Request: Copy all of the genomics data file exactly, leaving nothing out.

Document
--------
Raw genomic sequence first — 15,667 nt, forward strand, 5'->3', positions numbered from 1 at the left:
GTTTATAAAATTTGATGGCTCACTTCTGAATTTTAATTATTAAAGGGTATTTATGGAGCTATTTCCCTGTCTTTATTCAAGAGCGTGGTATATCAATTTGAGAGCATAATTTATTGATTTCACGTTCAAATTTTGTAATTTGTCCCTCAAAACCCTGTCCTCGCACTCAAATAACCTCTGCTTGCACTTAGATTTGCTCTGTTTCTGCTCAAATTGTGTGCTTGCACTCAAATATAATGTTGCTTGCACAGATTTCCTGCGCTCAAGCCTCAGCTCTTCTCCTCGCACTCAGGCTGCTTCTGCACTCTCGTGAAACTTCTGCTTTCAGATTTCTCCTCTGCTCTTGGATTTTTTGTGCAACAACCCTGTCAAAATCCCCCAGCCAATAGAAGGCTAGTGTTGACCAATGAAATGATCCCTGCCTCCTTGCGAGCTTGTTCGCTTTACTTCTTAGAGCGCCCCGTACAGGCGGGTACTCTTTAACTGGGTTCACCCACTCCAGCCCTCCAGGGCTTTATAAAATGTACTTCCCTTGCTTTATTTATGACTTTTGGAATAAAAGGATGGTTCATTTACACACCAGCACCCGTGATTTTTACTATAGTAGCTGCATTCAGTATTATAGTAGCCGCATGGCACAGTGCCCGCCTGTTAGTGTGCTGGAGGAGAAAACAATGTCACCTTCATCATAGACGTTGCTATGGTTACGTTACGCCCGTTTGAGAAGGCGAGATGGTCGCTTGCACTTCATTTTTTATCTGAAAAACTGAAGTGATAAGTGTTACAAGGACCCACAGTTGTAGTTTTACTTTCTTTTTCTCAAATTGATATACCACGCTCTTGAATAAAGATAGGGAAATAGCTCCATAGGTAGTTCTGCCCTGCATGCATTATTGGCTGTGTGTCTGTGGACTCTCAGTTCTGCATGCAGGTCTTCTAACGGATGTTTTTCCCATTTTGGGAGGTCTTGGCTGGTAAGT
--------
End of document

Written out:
Raw genomic sequence first — 15,667 nt, forward strand, 5'->3', positions numbered from 1 at the left:
GTTTATAAAATTTGATGGCTCACTTCTGAATTTTAATTATTAAAGGGTATTTATGGAGCTATTTCCCTGTCTTTATTCAAGAGCGTGGTATATCAATTTGAGAGCATAATTTATTGATTTCACGTTCAAATTTTGTAATTTGTCCCTCAAAACCCTGTCCTCGCACTCAAATAACCTCTGCTTGCACTTAGATTTGCTCTGTTTCTGCTCAAATTGTGTGCTTGCACTCAAATATAATGTTGCTTGCACAGATTTCCTGCGCTCAAGCCTCAGCTCTTCTCCTCGCACTCAGGCTGCTTCTGCACTCTCGTGAAACTTCTGCTTTCAGATTTCTCCTCTGCTCTTGGATTTTTTGTGCAACAACCCTGTCAAAATCCCCCAGCCAATAGAAGGCTAGTGTTGACCAATGAAATGATCCCTGCCTCCTTGCGAGCTTGTTCGCTTTACTTCTTAGAGCGCCCCGTACAGGCGGGTACTCTTTAACTGGGTTCACCCACTCCAGCCCTCCAGGGCTTTATAAAATGTACTTCCCTTGCTTTATTTATGACTTTTGGAATAAAAGGATGGTTCATTTACACACCAGCACCCGTGATTTTTACTATAGTAGCTGCATTCAGTATTATAGTAGCCGCATGGCACAGTGCCCGCCTGTTAGTGTGCTGGAGGAGAAAACAATGTCACCTTCATCATAGACGTTGCTATGGTTACGTTACGCCCGTTTGAGAAGGCGAGATGGTCGCTTGCACTTCATTTTTTATCTGAAAAACTGAAGTGATAAGTGTTACAAGGACCCACAGTTGTAGTTTTACTTTCTTTTTCTCAAATTGATATACCACGCTCTTGAATAAAGATAGGGAAATAGCTCCATAGGTAGTTCTGCCCTGCATGCATTATTGGCTGTGTGTCTGTGGACTCTCAGTTCTGCATGCAGGTCTTCTAACGGATGTTTTTCCCATTTTGGGAGGTCTTGGCTGGTAAGT